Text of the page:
Discussing Giftedness with Healthcare Providers with Guest, Dr. Marianne Kuzujanakis
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This week, #gtchat provided an insider’s look at Discussing Giftedness with Healthcare Providers with Marianne Kuzujanakis, M.D. M.P.H . Dr. Kuzujanakis, a pediatrician with a masters degree in public health from Harvard School of Public Health and a homeschooler, is a former director of SENG and currently the Chair of the Professional Advisory Committee for SENG.
Dr. Kuzujanakis explained why it is important for healthcare providers to be knowledgeable about ‘gifted’ issues, “Most kids see MDs more than 12 times before age 6. MDs are the first regular professionals to follow a child’s development. This need not be a missed opportunity. Some MDs are GT and are well versed in complexities of being gifted and talented. Others, however, are unaware of gifted issues and miss chances to help; many harm kids in the process. The overall prevalence of GT (5-10%) rivals learning disabilities, asthma, and ADHD – topics discussed frequently in medical school; yet giftedness is rarely mentioned. Why? Many MDs and society believe in giftedness myths. She went on to say, “GT affects the whole child and lack of knowledge leads to misdiagnosis (under-diagnosis/over-diagnosis) or other medical diagnosis.”
What type of general information should a patient or parent be prepared to provide to MD/MH providers? Marianne explained, “It’s awkward for many parents to discuss GT with their doctor. They often feel like they’re boasting. Other parents feel MDs should care only for body; not mind. But science shows the importance of a mind-body connection in disease. GT involves all aspects of mind-body and it is important in diagnosis. Unfortunately since medical doctors primarily address deficits and delays, parents need to be assertive about GT. This can be difficult for introverts.” She emphasized the importance to be specific. She told us, “Don’t say, “My child is gifted.” Say HOW he or she is gifted; matter-of-factly. Take care to first learn about GT yourself. Be collaborative. Take the team-player route. Confrontation rarely gets best response. Your goal should be to get the best support for your child.”
“Trust helps the parent/MD relationship to go a long way to identify real needs in your gifted child and prevent over-medicalization of childhood.”~ Dr. Marianne Kuzujanakis
Dr. Kuzujanakis suggested that parents “bring printed brochures and documents to appointments. Be a grassroots educator for GT. If your doctor isn’t open to discussion; find another doctor. Many doctors are open to information provided by patients/parents in this media-driven world. Take advantage, but be cognizant of your MD’s time constraints.” She pointed out, “Doctors are trained to make a diagnosis to be reimbursed. Don’t rush to accept a diagnosis if you disagree. Parent often knows best. If necessary, seek a second opinion. Trust helps the parent/MD relationship to go a long way to identify real needs in your gifted child and prevent over-medicalization of childhood.”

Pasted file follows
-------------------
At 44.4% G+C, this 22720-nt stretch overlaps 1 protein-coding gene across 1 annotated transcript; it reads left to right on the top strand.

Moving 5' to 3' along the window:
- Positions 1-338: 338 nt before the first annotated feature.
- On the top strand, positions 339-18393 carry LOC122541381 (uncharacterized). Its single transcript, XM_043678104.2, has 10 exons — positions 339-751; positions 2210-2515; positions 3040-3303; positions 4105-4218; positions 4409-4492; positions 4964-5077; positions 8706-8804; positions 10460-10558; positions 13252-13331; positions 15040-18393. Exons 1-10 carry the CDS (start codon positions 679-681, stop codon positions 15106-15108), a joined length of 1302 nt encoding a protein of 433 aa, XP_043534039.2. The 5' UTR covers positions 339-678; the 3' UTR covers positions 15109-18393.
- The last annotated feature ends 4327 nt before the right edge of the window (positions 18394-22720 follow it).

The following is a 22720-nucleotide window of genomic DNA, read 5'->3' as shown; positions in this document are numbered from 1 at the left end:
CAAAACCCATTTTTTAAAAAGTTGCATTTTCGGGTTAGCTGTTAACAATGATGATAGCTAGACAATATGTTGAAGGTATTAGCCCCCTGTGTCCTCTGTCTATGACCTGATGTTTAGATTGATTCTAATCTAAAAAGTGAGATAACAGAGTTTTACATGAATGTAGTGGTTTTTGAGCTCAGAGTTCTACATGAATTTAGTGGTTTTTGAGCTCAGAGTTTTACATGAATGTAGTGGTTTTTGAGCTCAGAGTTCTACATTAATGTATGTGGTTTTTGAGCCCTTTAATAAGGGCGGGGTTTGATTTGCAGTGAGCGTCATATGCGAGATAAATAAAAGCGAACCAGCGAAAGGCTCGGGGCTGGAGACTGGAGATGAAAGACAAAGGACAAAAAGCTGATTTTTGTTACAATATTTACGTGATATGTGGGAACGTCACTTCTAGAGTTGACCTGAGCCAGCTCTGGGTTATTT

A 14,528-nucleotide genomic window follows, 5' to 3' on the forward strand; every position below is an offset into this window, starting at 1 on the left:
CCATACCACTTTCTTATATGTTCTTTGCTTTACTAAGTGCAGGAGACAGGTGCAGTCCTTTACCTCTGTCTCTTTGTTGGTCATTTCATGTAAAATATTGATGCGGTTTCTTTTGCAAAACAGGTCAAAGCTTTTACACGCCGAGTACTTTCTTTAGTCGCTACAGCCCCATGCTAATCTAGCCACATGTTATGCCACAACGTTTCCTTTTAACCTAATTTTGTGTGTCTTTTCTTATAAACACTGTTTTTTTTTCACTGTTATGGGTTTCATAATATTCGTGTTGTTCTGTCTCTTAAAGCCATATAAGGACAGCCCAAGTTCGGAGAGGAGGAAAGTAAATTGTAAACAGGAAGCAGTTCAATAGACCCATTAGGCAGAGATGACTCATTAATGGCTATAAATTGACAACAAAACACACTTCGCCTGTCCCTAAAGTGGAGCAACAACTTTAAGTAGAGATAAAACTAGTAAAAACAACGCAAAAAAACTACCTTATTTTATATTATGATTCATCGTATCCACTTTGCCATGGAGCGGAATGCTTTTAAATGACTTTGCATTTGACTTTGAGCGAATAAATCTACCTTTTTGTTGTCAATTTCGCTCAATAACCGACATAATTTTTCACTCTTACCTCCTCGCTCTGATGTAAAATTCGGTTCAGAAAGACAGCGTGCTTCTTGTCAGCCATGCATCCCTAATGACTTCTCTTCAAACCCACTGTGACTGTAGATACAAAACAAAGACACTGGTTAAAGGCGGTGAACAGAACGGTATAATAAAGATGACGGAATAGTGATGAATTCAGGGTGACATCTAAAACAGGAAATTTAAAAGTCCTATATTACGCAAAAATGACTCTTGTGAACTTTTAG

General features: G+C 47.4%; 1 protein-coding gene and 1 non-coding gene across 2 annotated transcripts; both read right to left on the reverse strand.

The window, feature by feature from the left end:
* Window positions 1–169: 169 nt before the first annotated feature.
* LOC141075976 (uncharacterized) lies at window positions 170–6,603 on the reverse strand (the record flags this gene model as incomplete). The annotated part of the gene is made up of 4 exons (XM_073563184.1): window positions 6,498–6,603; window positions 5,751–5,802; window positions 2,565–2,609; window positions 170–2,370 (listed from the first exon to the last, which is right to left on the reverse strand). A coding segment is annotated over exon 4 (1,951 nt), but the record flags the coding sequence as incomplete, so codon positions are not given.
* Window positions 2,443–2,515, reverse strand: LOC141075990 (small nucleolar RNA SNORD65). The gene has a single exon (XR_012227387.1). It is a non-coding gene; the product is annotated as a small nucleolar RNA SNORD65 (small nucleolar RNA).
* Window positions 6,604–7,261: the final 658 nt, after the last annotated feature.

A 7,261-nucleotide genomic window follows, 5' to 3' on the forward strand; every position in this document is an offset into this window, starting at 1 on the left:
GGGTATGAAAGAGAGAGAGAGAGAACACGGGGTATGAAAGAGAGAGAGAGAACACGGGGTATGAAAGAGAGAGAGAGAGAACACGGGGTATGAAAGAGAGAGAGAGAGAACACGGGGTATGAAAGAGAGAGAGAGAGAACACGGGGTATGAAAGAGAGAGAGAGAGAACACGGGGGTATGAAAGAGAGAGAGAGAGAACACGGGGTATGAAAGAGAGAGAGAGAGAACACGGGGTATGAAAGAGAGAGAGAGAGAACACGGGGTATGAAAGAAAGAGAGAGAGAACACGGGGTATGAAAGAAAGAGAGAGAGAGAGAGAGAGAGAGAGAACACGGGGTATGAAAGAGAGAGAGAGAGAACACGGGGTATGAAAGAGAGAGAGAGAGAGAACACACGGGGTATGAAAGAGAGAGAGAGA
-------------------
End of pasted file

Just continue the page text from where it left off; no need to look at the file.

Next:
Our discussion then turned to SENG’s Misdiagnosis Initiative. Dr. Kuzujanakis explained, “[The initiative] began after the AAP (American Academy of Pediatricians) approved ADHD medications for 4-yr-olds. Stimulates are now used even in toddlers. There is no medical school education on overexcitabilities or asynchrony. GT misdiagnosis is a global issue.” SENG has produced a brochure (see below) which is now available in 3 languages. In 2016, the SENG team will be presenting at the AAP’s National Conference and Dr. Dan Peters will be our team’s speaker. They will also be finishing up an article based on their Parent Survey research which involved over 3,500 parents. Marianne also announced that Great Potential Press plans to publish the 2nd edition of Misdiagnosis & Dual Diagnosis (book) late this year. Look for it by Christmas.
For more from this chat, check out the transcript found at Storify.
Global #gtchat Powered by the Texas Association for the Gifted and Talented is a weekly chat on Twitter. Join us Tuesdays at 8E/7C/6M/5P in the U.S. and Wednesdays at 2 PM (14.00) NZDT/Noon (12.00) AEDT/1 AM (1.00) UK. to discuss current topics in the gifted community and meet experts in the field. Transcripts of our weekly chats can be found at Storify. Our Facebook Page provides information on the chat and news & information regarding the gifted community. Also, checkout our Pinterest Page and Playlist on YouTube.
About the author: Lisa Conrad is the Moderator of Global #gtchat Powered by TAGT and Social Media Manager of the Global #gtchat Community. She is a longtime advocate for gifted children and also blogs at Gifted Parenting Support. Lisa can be contacted at: firstname.lastname@example.org
Where Does a Pediatric Doctor Fit in the Care of Gifted Children? By Dr. Marianne Kuzujanakis
Healthcare Providers’ Guide to Gifted Children (Free Download)
SENG Decreasing Medical Misdiagnosis in Gifted Children (pdf) Free Brochure
Graphic courtesy of Lisa Conrad.
Posted on February 21, 2016, in family, gifted, healthcare, Misdiagnosis, Psychology, Social Emotional, Twice-exceptional, Underachievement and tagged gifted and talented, giftedness, gtchat, Healthcare Providers, TAGT, Twitter. Bookmark the permalink. Leave a comment.